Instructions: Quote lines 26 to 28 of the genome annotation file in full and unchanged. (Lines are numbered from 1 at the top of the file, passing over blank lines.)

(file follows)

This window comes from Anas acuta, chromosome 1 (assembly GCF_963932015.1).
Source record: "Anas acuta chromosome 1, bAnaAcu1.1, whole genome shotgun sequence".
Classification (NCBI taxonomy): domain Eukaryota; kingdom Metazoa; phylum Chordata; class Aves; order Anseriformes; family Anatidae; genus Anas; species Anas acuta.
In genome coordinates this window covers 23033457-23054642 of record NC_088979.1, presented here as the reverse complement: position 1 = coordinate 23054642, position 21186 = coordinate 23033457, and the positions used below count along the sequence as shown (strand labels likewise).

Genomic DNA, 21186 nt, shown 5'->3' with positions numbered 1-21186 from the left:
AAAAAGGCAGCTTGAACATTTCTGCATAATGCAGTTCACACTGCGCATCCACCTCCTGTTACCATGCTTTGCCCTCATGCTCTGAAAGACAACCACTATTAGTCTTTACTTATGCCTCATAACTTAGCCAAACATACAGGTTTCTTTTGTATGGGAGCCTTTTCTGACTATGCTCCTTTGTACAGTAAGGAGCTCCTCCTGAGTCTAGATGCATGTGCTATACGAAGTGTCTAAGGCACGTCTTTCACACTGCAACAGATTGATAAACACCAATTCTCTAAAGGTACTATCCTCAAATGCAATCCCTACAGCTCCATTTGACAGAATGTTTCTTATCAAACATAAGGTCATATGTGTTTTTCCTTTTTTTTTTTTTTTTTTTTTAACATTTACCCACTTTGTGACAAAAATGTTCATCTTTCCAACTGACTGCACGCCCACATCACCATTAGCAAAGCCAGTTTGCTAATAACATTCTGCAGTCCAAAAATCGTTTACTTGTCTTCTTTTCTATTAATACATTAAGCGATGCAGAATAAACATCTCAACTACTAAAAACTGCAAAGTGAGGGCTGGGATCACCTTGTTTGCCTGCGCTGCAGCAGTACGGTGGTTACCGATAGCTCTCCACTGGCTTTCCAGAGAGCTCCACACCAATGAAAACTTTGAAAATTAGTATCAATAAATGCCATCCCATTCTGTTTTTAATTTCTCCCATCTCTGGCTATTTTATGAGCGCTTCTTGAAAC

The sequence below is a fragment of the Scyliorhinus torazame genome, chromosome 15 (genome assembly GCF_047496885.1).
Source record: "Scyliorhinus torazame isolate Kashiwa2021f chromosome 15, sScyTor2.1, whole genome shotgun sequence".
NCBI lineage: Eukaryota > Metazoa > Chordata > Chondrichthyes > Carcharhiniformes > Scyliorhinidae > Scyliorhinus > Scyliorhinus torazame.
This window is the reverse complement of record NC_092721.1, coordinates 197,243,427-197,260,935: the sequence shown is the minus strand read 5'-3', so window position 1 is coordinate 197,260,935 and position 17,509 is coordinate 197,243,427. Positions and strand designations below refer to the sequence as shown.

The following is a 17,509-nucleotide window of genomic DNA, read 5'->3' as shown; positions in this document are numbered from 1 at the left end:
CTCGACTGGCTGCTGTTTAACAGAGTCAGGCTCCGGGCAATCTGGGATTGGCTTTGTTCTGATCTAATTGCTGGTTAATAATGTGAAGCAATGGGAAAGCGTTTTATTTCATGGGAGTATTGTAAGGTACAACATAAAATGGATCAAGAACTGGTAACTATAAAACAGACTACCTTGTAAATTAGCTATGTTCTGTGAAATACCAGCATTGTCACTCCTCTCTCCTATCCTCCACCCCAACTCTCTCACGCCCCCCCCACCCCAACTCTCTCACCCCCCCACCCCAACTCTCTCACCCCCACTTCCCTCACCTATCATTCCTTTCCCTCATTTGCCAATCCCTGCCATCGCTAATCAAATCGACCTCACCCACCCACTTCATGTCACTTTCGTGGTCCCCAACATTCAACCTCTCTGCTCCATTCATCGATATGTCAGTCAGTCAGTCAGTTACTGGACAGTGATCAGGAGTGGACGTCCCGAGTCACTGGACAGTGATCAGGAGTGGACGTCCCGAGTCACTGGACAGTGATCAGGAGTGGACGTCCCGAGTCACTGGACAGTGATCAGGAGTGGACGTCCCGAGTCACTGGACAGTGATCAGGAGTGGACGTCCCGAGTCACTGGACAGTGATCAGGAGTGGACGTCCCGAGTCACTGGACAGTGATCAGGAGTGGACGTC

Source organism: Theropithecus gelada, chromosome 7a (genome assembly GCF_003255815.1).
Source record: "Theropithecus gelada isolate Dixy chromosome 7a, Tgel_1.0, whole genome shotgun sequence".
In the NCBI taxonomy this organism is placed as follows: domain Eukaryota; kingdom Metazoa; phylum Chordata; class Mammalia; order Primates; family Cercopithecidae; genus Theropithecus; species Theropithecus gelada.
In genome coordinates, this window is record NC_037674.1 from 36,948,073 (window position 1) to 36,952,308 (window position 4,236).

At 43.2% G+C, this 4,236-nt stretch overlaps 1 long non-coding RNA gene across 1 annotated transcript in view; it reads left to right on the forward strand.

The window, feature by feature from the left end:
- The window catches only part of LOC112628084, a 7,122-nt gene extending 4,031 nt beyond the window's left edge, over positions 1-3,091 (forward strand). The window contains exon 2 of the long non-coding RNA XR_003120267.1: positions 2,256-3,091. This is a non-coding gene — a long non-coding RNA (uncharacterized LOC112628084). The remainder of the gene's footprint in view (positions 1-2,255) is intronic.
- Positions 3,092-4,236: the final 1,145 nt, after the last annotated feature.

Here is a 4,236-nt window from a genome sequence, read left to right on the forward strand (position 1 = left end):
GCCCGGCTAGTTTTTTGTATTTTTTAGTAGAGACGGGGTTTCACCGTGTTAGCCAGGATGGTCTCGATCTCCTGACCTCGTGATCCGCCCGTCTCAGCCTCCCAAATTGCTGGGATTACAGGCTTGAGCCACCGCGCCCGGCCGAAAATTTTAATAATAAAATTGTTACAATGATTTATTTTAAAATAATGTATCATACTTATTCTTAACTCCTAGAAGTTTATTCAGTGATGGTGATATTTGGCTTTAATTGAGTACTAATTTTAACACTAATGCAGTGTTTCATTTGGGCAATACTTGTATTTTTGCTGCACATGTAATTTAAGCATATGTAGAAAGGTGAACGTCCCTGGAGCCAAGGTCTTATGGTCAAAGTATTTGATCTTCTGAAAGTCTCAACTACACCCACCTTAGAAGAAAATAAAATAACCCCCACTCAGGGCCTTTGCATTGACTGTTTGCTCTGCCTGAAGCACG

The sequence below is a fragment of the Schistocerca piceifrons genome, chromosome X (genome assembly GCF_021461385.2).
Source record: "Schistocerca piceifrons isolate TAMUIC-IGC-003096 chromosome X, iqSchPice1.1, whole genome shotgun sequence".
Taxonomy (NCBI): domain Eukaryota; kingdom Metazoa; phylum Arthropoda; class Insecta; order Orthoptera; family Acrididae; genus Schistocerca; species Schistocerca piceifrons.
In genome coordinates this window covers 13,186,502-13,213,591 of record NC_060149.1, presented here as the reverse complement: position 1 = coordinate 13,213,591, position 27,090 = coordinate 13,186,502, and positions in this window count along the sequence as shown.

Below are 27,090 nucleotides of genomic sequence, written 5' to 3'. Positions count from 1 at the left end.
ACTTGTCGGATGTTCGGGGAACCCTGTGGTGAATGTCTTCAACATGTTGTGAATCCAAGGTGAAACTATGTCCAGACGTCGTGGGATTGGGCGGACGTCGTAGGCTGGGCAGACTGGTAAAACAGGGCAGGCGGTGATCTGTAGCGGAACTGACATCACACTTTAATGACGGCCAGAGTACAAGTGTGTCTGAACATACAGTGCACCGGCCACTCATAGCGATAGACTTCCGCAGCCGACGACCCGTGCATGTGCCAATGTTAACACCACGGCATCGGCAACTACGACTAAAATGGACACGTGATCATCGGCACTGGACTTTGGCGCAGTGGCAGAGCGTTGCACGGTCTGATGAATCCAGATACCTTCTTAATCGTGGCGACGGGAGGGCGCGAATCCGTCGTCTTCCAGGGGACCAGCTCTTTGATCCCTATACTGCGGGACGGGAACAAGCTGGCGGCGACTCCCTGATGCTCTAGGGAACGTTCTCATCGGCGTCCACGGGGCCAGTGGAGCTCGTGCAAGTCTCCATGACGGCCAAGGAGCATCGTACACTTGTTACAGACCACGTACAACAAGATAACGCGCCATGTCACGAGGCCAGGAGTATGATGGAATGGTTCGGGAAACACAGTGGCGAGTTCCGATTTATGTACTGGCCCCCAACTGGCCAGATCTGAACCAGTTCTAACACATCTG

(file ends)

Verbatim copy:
In genome coordinates this window covers 13,186,502-13,213,591 of record NC_060149.1, presented here as the reverse complement: position 1 = coordinate 13,213,591, position 27,090 = coordinate 13,186,502, and positions in this window count along the sequence as shown.

Below are 27,090 nucleotides of genomic sequence, written 5' to 3'. Positions count from 1 at the left end.
ACTTGTCGGATGTTCGGGGAACCCTGTGGTGAATGTCTTCAACATGTTGTGAATCCAAGGTGAAACTATGTCCAGACGTCGTGGGATTGGGCGGACGTCGTAGGCTGGGCAGACTGGTAAAACAGGGCAGGCGGTGATCTGTAGCGGAACTGACATCACACTTTAATGACGGCCAGAGTACAAGTGTGTCTGAACATACAGTGCACCGGCCACTCATAGCGATAGACTTCCGCAGCCGACGACCCGTGCATGTGCCAATGTTAACACCACGGCATCGGCAACTACGACTAAAATGGACACGTGATCATCGGCACTGGACTTTGGCGCAGTGGCAGAGCGTTGCACGGTCTGATGAATCCAGATACCTTCTTAATCGTGGCGACGGGAGGGCGCGAATCCGTCGTCTTCCAGGGGACCAGCTCTTTGATCCCTATACTGCGGGACGGGAACAAGCTGGCGGCGACTCCCTGATGCTCTAGGGAACGTTCTCATCGGCGTCCACGGGGCCAGTGGAGCTCGTGCAAGTCTCCATGACGGCCAAGGAGCATCGTACACTTGTTACAGACCACGTACAACAAGATAACGCGCCATGTCACGAGGCCAGGAGTATGATGGAATGGTTCGGGAAACACAGTGGCGAGTTCCGATTTATGTACTGGCCCCCAACTGGCCAGATCTGAACCAGTTCTAACACATCTG